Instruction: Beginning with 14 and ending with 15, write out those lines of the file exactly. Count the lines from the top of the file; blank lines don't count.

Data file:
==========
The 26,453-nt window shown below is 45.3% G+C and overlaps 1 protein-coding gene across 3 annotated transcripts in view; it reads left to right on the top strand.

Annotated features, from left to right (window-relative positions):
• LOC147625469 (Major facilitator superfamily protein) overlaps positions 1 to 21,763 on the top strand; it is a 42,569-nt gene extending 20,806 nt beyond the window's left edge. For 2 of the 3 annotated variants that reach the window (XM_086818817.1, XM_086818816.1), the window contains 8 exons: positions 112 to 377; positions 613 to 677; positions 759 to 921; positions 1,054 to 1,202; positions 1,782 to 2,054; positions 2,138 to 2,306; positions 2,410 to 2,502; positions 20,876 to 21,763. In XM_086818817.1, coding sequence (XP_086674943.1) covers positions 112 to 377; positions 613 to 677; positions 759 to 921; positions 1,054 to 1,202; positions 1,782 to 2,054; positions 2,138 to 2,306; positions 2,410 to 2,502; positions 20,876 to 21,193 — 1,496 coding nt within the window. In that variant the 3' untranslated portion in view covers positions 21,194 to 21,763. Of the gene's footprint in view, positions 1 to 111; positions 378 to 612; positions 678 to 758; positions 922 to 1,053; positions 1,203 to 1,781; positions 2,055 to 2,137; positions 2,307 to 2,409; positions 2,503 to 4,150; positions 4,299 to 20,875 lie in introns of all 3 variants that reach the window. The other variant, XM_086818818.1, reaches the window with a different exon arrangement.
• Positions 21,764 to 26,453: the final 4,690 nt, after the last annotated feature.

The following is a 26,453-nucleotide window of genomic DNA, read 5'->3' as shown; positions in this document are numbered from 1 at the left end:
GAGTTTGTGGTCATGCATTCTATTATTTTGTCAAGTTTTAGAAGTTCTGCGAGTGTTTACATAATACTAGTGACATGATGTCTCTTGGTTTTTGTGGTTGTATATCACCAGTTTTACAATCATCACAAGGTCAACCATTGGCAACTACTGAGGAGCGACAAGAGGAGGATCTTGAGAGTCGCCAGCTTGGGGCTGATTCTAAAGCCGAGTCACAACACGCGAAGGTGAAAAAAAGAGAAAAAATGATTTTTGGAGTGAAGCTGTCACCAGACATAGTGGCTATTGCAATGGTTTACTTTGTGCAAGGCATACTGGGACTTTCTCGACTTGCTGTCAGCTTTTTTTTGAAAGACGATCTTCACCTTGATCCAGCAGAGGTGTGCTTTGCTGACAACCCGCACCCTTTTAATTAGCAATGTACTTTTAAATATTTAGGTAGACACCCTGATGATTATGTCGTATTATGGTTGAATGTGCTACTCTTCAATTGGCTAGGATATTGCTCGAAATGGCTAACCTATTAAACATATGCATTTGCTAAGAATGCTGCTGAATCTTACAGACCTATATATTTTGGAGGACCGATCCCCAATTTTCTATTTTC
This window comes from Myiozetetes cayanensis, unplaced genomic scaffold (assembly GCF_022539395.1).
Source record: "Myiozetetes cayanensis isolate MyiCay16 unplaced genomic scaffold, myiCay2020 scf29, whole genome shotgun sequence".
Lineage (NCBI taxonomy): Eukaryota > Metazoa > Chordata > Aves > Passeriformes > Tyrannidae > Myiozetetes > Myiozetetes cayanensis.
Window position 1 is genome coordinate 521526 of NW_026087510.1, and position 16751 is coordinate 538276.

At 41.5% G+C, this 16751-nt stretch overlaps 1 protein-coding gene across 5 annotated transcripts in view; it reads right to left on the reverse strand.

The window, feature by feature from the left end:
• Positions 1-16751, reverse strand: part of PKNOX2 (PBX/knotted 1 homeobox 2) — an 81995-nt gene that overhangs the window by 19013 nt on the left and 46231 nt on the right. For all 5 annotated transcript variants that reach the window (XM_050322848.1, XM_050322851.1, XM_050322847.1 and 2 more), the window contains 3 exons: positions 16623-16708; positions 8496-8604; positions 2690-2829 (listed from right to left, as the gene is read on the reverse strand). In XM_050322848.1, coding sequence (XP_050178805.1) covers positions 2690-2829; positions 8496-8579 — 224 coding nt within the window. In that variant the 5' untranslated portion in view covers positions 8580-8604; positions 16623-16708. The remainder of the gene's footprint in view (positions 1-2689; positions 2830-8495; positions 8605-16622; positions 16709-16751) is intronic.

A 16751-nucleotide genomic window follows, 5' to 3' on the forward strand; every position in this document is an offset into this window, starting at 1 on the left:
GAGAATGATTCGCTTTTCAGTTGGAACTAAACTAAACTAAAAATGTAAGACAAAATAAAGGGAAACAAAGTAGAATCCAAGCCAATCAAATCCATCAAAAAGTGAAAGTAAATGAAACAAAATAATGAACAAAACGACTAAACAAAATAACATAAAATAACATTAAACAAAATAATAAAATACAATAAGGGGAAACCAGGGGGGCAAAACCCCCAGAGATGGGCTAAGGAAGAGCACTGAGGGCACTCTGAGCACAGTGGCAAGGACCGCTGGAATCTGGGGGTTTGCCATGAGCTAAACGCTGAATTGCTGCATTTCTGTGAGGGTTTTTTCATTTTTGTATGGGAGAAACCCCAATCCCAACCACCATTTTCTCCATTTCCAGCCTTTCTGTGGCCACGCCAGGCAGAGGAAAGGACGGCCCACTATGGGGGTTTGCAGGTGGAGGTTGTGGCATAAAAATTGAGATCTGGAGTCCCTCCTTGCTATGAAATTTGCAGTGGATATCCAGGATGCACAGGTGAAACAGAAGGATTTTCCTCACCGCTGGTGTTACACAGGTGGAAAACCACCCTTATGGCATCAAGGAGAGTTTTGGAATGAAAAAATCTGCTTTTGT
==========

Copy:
A 16751-nucleotide genomic window follows, 5' to 3' on the forward strand; every position in this document is an offset into this window, starting at 1 on the left:
GAGAATGATTCGCTTTTCAGTTGGAACTAAACTAAACTAAAAATGTAAGACAAAATAAAGGGAAACAAAGTAGAATCCAAGCCAATCAAATCCATCAAAAAGTGAAAGTAAATGAAACAAAATAATGAACAAAACGACTAAACAAAATAACATAAAATAACATTAAACAAAATAATAAAATACAATAAGGGGAAACCAGGGGGGCAAAACCCCCAGAGATGGGCTAAGGAAGAGCACTGAGGGCACTCTGAGCACAGTGGCAAGGACCGCTGGAATCTGGGGGTTTGCCATGAGCTAAACGCTGAATTGCTGCATTTCTGTGAGGGTTTTTTCATTTTTGTATGGGAGAAACCCCAATCCCAACCACCATTTTCTCCATTTCCAGCCTTTCTGTGGCCACGCCAGGCAGAGGAAAGGACGGCCCACTATGGGGGTTTGCAGGTGGAGGTTGTGGCATAAAAATTGAGATCTGGAGTCCCTCCTTGCTATGAAATTTGCAGTGGATATCCAGGATGCACAGGTGAAACAGAAGGATTTTCCTCACCGCTGGTGTTACACAGGTGGAAAACCACCCTTATGGCATCAAGGAGAGTTTTGGAATGAAAAAATCTGCTTTTGT